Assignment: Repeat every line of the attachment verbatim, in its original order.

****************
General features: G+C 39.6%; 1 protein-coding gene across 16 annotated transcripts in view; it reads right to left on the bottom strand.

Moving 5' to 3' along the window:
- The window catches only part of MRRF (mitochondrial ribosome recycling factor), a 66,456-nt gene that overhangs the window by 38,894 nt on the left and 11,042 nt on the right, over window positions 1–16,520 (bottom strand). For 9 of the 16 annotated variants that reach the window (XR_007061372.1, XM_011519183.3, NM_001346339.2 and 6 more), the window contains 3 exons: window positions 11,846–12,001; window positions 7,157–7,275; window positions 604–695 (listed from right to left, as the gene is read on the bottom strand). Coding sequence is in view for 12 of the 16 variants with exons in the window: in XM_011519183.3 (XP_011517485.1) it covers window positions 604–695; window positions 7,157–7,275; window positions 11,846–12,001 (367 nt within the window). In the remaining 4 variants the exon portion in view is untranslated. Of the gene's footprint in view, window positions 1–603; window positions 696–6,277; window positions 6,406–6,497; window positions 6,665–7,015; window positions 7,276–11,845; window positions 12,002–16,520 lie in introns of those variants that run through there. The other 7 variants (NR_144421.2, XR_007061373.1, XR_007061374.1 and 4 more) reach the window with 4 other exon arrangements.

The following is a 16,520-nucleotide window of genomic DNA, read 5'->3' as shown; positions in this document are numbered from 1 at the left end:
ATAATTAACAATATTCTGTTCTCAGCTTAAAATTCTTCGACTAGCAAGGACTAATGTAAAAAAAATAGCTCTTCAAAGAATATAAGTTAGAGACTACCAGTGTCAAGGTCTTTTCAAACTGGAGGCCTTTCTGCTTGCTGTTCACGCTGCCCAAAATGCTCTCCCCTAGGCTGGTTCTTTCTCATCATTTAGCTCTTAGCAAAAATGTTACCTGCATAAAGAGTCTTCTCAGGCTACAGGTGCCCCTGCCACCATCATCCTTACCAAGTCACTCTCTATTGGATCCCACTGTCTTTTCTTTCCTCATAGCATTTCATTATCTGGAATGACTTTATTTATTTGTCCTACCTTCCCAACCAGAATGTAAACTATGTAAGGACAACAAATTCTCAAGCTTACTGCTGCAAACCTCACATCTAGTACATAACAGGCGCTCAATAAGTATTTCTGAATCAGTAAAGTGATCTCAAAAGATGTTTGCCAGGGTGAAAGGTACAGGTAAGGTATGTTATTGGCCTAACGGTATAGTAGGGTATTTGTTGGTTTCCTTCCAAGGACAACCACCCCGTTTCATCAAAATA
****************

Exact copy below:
General features: G+C 39.6%; 1 protein-coding gene across 16 annotated transcripts in view; it reads right to left on the bottom strand.

Moving 5' to 3' along the window:
- The window catches only part of MRRF (mitochondrial ribosome recycling factor), a 66,456-nt gene that overhangs the window by 38,894 nt on the left and 11,042 nt on the right, over window positions 1–16,520 (bottom strand). For 9 of the 16 annotated variants that reach the window (XR_007061372.1, XM_011519183.3, NM_001346339.2 and 6 more), the window contains 3 exons: window positions 11,846–12,001; window positions 7,157–7,275; window positions 604–695 (listed from right to left, as the gene is read on the bottom strand). Coding sequence is in view for 12 of the 16 variants with exons in the window: in XM_011519183.3 (XP_011517485.1) it covers window positions 604–695; window positions 7,157–7,275; window positions 11,846–12,001 (367 nt within the window). In the remaining 4 variants the exon portion in view is untranslated. Of the gene's footprint in view, window positions 1–603; window positions 696–6,277; window positions 6,406–6,497; window positions 6,665–7,015; window positions 7,276–11,845; window positions 12,002–16,520 lie in introns of those variants that run through there. The other 7 variants (NR_144421.2, XR_007061373.1, XR_007061374.1 and 4 more) reach the window with 4 other exon arrangements.

The following is a 16,520-nucleotide window of genomic DNA, read 5'->3' as shown; positions in this document are numbered from 1 at the left end:
ATAATTAACAATATTCTGTTCTCAGCTTAAAATTCTTCGACTAGCAAGGACTAATGTAAAAAAAATAGCTCTTCAAAGAATATAAGTTAGAGACTACCAGTGTCAAGGTCTTTTCAAACTGGAGGCCTTTCTGCTTGCTGTTCACGCTGCCCAAAATGCTCTCCCCTAGGCTGGTTCTTTCTCATCATTTAGCTCTTAGCAAAAATGTTACCTGCATAAAGAGTCTTCTCAGGCTACAGGTGCCCCTGCCACCATCATCCTTACCAAGTCACTCTCTATTGGATCCCACTGTCTTTTCTTTCCTCATAGCATTTCATTATCTGGAATGACTTTATTTATTTGTCCTACCTTCCCAACCAGAATGTAAACTATGTAAGGACAACAAATTCTCAAGCTTACTGCTGCAAACCTCACATCTAGTACATAACAGGCGCTCAATAAGTATTTCTGAATCAGTAAAGTGATCTCAAAAGATGTTTGCCAGGGTGAAAGGTACAGGTAAGGTATGTTATTGGCCTAACGGTATAGTAGGGTATTTGTTGGTTTCCTTCCAAGGACAACCACCCCGTTTCATCAAAATA